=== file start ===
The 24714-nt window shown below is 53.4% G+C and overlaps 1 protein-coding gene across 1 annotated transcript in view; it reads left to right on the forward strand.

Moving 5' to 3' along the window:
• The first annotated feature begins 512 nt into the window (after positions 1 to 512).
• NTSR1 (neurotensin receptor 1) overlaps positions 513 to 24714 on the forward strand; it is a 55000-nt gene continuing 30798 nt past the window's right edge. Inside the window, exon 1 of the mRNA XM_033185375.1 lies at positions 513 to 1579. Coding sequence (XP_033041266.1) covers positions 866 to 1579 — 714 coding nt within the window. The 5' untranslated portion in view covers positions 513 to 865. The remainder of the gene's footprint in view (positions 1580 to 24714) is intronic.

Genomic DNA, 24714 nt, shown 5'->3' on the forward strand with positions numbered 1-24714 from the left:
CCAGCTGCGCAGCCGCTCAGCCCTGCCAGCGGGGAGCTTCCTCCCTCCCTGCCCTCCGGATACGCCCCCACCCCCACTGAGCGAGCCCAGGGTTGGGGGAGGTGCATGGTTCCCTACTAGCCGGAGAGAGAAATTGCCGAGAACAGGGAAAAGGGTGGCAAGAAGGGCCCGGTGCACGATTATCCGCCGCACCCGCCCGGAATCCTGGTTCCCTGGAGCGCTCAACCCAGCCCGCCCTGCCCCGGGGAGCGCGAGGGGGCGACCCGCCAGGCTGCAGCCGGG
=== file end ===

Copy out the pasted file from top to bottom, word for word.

The 24714-nt window shown below is 53.4% G+C and overlaps 1 protein-coding gene across 1 annotated transcript in view; it reads left to right on the forward strand.

Moving 5' to 3' along the window:
• The first annotated feature begins 512 nt into the window (after positions 1 to 512).
• NTSR1 (neurotensin receptor 1) overlaps positions 513 to 24714 on the forward strand; it is a 55000-nt gene continuing 30798 nt past the window's right edge. Inside the window, exon 1 of the mRNA XM_033185375.1 lies at positions 513 to 1579. Coding sequence (XP_033041266.1) covers positions 866 to 1579 — 714 coding nt within the window. The 5' untranslated portion in view covers positions 513 to 865. The remainder of the gene's footprint in view (positions 1580 to 24714) is intronic.

Genomic DNA, 24714 nt, shown 5'->3' on the forward strand with positions numbered 1-24714 from the left:
CCAGCTGCGCAGCCGCTCAGCCCTGCCAGCGGGGAGCTTCCTCCCTCCCTGCCCTCCGGATACGCCCCCACCCCCACTGAGCGAGCCCAGGGTTGGGGGAGGTGCATGGTTCCCTACTAGCCGGAGAGAGAAATTGCCGAGAACAGGGAAAAGGGTGGCAAGAAGGGCCCGGTGCACGATTATCCGCCGCACCCGCCCGGAATCCTGGTTCCCTGGAGCGCTCAACCCAGCCCGCCCTGCCCCGGGGAGCGCGAGGGGGCGACCCGCCAGGCTGCAGCCGGG